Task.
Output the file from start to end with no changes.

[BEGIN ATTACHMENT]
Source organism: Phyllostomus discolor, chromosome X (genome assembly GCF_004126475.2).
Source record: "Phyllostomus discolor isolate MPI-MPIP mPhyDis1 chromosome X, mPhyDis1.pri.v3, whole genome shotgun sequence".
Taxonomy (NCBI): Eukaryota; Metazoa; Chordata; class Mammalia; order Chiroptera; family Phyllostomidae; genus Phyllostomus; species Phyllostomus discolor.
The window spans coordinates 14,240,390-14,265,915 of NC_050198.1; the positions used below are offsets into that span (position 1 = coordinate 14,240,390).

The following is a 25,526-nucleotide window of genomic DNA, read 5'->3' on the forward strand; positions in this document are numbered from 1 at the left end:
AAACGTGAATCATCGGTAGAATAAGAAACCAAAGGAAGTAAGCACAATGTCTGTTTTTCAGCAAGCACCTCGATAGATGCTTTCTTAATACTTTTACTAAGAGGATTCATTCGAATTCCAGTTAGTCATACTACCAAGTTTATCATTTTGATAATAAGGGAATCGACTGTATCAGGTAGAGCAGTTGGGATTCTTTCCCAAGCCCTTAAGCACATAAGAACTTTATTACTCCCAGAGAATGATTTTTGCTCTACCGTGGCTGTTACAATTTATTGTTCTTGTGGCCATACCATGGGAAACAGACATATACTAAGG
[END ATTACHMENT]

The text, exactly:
Source organism: Phyllostomus discolor, chromosome X (genome assembly GCF_004126475.2).
Source record: "Phyllostomus discolor isolate MPI-MPIP mPhyDis1 chromosome X, mPhyDis1.pri.v3, whole genome shotgun sequence".
Taxonomy (NCBI): Eukaryota; Metazoa; Chordata; class Mammalia; order Chiroptera; family Phyllostomidae; genus Phyllostomus; species Phyllostomus discolor.
The window spans coordinates 14,240,390-14,265,915 of NC_050198.1; the positions used below are offsets into that span (position 1 = coordinate 14,240,390).

The following is a 25,526-nucleotide window of genomic DNA, read 5'->3' on the forward strand; positions in this document are numbered from 1 at the left end:
AAACGTGAATCATCGGTAGAATAAGAAACCAAAGGAAGTAAGCACAATGTCTGTTTTTCAGCAAGCACCTCGATAGATGCTTTCTTAATACTTTTACTAAGAGGATTCATTCGAATTCCAGTTAGTCATACTACCAAGTTTATCATTTTGATAATAAGGGAATCGACTGTATCAGGTAGAGCAGTTGGGATTCTTTCCCAAGCCCTTAAGCACATAAGAACTTTATTACTCCCAGAGAATGATTTTTGCTCTACCGTGGCTGTTACAATTTATTGTTCTTGTGGCCATACCATGGGAAACAGACATATACTAAGG